Why We March For Science

On Earth Day – April 22, 2017 – in Washington, DC (and in satellite marches in 600+ cities across the globe) thousands of people will come together in a show of force in the March for Science. We march to show our support for the research, analysis, and methods that seek to solve the most complex puzzles that inform our understanding of our world and improve the human condition. We march to defend the decisive role science plays in health, safety, economics, and government.

Getting our signs ready for the March for Science

For CIEL and our community, recent attempts to undermine, discredit, and control science is an attack on the facts themselves. Facts, data, and the conclusions drawn from analyzed empirical evidence are the foundation from which good decisions can be made, whether it’s creating government policy, implementing safety guidelines, or making consumer choices that impact our health.

Facts and data are empowering. For CIEL’s attorneys and global partners, facts and data are some of the best tools to protect the rule of law, to achieve justice, and protect the environment and human rights.

Science also grounds CIEL’s work on endocrine disruptors chemicals (EDCs). EDCs are chemicals capable of interfering with the hormone system, which regulates body and brain development, reproduction, growth, metabolism, immunity, and behavior. Plastics, food, and cosmetics can be contaminated by these health-threatening substances. Scientific evidence has linked EDCs exposure to health issues, including cancers, infertility, and neurological disorders.

In order to prevent hazardous EDC exposure, science-based identification criteria must be adopted. Effective identification of EDCs allows us to regulate them and prevent their hazardous effects on our health.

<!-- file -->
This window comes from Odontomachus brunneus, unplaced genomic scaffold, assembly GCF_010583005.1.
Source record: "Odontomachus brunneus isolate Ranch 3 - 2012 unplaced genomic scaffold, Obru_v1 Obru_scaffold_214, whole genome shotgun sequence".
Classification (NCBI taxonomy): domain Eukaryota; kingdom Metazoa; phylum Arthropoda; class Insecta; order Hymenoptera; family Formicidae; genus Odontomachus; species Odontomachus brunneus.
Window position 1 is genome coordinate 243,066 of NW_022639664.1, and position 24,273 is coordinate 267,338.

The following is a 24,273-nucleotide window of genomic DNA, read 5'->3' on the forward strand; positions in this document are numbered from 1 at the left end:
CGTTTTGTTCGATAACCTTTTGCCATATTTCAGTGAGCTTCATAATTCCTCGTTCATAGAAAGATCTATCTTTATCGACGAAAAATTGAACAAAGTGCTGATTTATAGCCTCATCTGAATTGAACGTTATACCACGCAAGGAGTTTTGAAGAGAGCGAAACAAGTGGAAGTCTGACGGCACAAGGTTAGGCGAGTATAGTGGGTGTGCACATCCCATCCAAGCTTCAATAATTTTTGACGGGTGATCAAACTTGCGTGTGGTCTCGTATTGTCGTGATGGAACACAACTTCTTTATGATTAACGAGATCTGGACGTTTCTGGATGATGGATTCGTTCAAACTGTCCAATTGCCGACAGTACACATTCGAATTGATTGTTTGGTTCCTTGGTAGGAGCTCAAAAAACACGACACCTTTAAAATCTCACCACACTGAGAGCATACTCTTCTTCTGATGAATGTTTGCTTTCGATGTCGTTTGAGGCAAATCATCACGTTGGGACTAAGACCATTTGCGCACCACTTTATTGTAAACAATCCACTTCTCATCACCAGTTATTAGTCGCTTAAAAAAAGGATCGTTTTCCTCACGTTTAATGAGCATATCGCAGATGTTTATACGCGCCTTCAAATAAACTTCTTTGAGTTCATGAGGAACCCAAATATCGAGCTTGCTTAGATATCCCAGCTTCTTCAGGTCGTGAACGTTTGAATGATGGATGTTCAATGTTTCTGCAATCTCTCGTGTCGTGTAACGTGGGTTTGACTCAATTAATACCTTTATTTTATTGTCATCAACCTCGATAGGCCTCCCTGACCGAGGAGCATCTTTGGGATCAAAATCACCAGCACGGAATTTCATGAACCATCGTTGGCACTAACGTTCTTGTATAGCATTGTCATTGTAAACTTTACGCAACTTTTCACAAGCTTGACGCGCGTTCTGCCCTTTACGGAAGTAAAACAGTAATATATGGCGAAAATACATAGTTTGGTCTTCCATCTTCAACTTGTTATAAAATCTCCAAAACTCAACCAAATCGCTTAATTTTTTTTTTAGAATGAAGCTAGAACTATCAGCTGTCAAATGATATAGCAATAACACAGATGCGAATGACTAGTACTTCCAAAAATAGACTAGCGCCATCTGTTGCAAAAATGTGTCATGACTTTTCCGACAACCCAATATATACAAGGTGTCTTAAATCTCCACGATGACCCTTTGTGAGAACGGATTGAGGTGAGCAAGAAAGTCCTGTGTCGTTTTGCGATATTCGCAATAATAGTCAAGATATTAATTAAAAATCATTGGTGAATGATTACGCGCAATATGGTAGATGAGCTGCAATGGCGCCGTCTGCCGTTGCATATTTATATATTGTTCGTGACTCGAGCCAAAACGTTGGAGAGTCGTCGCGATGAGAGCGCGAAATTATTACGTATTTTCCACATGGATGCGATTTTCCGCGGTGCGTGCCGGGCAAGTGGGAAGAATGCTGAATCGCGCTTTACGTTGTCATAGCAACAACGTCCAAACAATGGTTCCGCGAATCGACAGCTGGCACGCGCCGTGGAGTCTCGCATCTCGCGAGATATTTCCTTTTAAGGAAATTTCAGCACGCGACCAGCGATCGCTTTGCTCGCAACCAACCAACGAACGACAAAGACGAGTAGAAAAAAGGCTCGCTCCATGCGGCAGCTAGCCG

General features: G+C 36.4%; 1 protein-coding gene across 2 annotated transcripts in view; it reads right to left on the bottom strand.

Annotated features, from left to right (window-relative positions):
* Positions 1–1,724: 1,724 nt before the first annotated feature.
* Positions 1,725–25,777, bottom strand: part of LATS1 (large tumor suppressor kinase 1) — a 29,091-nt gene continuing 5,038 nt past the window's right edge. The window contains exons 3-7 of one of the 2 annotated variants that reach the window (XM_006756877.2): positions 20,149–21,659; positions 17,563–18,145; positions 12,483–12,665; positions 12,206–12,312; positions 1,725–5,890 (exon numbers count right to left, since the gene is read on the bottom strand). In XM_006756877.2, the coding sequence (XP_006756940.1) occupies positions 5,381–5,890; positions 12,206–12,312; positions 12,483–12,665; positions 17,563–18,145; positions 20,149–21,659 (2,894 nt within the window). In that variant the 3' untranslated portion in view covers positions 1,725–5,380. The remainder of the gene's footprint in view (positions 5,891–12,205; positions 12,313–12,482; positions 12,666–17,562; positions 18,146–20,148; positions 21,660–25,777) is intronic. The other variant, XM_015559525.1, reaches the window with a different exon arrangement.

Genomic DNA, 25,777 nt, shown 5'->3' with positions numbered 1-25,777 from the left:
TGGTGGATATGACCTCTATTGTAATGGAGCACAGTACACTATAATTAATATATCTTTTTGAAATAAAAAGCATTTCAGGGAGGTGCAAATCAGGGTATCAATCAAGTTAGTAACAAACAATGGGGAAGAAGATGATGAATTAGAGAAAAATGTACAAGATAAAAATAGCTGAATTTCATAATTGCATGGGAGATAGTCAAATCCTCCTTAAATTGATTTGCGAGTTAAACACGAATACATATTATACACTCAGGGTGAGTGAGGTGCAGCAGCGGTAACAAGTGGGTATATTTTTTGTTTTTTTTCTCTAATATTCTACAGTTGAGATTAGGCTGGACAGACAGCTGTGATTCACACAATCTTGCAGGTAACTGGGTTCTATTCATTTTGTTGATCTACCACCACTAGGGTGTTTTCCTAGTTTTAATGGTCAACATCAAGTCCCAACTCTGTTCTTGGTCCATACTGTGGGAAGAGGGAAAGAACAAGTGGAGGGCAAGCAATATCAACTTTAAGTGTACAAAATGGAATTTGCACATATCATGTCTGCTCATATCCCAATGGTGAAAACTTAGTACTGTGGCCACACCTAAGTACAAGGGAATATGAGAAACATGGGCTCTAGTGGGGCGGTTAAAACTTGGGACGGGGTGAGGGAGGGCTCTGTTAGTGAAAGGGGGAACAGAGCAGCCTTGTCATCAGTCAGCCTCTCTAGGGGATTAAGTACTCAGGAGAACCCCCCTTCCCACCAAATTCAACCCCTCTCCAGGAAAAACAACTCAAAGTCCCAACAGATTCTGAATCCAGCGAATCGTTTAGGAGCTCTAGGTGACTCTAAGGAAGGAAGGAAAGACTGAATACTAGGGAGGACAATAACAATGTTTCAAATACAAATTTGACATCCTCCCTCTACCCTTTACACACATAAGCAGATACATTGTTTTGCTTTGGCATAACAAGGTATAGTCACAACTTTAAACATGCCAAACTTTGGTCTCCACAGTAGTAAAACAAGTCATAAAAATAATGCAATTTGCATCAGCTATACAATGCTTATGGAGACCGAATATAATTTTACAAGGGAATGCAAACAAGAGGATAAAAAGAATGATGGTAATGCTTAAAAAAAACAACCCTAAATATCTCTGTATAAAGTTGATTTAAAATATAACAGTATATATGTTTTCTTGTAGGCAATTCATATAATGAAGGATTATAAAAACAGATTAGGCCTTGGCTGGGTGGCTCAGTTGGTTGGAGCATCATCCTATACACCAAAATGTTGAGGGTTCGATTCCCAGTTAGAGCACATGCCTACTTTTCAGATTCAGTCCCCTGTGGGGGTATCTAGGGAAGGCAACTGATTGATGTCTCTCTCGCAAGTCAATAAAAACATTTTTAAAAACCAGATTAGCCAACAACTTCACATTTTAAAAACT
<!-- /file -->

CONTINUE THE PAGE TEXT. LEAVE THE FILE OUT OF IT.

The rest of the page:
Currently, the European Union still lacks EDCs identification criteria. Consequently, a legal and protection vacuum exists: endocrine disruptors should already be banned, but the absence of identification criteria has allowed them to poison our food, water, and daily products.

Among the causes for this delay is a continuous attack on science by industry-sponsored actors.

Scientists, including from the Endocrine Society, have slammed the current EDC identification criteria proposed by the European Commission, saying it ‘will likely fail to identify many endocrine disruptors’ and ‘cannot be called science-based.’ The proposal is also undermined by exemptions that seem designed by pesticides lobbyists.

Considering that the European identification criteria on endocrine disruptors would be the first criteria in the world, it is an opportunity to implement effective provisions that take into account the best scientific research. Our health demands nothing less.

Scientific discoveries – whether about the impacts of lead, smog, tobacco, burning fossil fuels, or endocrine disrupting chemicals – have come under attack when they raise questions about commercial activities and products. Industry has responded to these scientific discoveries by sabotaging individual scientists, burying inconvenient scientific results, and creating false controversy with industry-funded science.

For these reasons, CIEL emphatically supports the March for Science. Science helps us understand reality and is an essential tool to protect our rights and environment, from our work to climate change to the protection from hazardous substances.

Originally posted April 21, 2017